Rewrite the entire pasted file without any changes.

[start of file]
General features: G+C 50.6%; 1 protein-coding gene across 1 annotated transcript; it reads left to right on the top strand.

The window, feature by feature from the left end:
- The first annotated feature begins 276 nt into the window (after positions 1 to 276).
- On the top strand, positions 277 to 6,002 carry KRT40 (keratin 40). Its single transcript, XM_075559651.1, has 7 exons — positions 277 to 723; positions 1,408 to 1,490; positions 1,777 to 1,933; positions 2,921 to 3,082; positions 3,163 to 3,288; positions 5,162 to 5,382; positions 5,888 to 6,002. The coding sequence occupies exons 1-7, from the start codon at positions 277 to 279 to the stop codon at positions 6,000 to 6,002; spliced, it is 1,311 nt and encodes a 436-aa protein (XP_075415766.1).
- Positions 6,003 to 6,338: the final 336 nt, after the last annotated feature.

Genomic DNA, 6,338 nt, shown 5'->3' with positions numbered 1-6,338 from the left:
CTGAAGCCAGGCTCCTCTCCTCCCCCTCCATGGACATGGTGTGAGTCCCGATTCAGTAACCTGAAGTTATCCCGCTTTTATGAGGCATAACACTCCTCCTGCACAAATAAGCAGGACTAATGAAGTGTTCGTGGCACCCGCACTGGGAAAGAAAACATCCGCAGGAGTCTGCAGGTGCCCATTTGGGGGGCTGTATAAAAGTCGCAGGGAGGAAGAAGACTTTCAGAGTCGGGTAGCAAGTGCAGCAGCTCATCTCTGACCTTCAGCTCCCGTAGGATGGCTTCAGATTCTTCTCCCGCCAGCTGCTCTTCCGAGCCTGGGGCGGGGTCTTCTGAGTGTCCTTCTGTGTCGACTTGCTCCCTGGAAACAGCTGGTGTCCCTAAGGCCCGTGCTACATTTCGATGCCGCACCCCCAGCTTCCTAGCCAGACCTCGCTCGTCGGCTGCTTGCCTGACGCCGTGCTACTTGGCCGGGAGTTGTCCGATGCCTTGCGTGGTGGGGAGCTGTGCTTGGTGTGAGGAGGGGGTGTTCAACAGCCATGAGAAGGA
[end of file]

General features: G+C 50.6%; 1 protein-coding gene across 1 annotated transcript; it reads left to right on the top strand.

The window, feature by feature from the left end:
- The first annotated feature begins 276 nt into the window (after positions 1 to 276).
- On the top strand, positions 277 to 6,002 carry KRT40 (keratin 40). Its single transcript, XM_075559651.1, has 7 exons — positions 277 to 723; positions 1,408 to 1,490; positions 1,777 to 1,933; positions 2,921 to 3,082; positions 3,163 to 3,288; positions 5,162 to 5,382; positions 5,888 to 6,002. The coding sequence occupies exons 1-7, from the start codon at positions 277 to 279 to the stop codon at positions 6,000 to 6,002; spliced, it is 1,311 nt and encodes a 436-aa protein (XP_075415766.1).
- Positions 6,003 to 6,338: the final 336 nt, after the last annotated feature.

Genomic DNA, 6,338 nt, shown 5'->3' with positions numbered 1-6,338 from the left:
CTGAAGCCAGGCTCCTCTCCTCCCCCTCCATGGACATGGTGTGAGTCCCGATTCAGTAACCTGAAGTTATCCCGCTTTTATGAGGCATAACACTCCTCCTGCACAAATAAGCAGGACTAATGAAGTGTTCGTGGCACCCGCACTGGGAAAGAAAACATCCGCAGGAGTCTGCAGGTGCCCATTTGGGGGGCTGTATAAAAGTCGCAGGGAGGAAGAAGACTTTCAGAGTCGGGTAGCAAGTGCAGCAGCTCATCTCTGACCTTCAGCTCCCGTAGGATGGCTTCAGATTCTTCTCCCGCCAGCTGCTCTTCCGAGCCTGGGGCGGGGTCTTCTGAGTGTCCTTCTGTGTCGACTTGCTCCCTGGAAACAGCTGGTGTCCCTAAGGCCCGTGCTACATTTCGATGCCGCACCCCCAGCTTCCTAGCCAGACCTCGCTCGTCGGCTGCTTGCCTGACGCCGTGCTACTTGGCCGGGAGTTGTCCGATGCCTTGCGTGGTGGGGAGCTGTGCTTGGTGTGAGGAGGGGGTGTTCAACAGCCATGAGAAGGA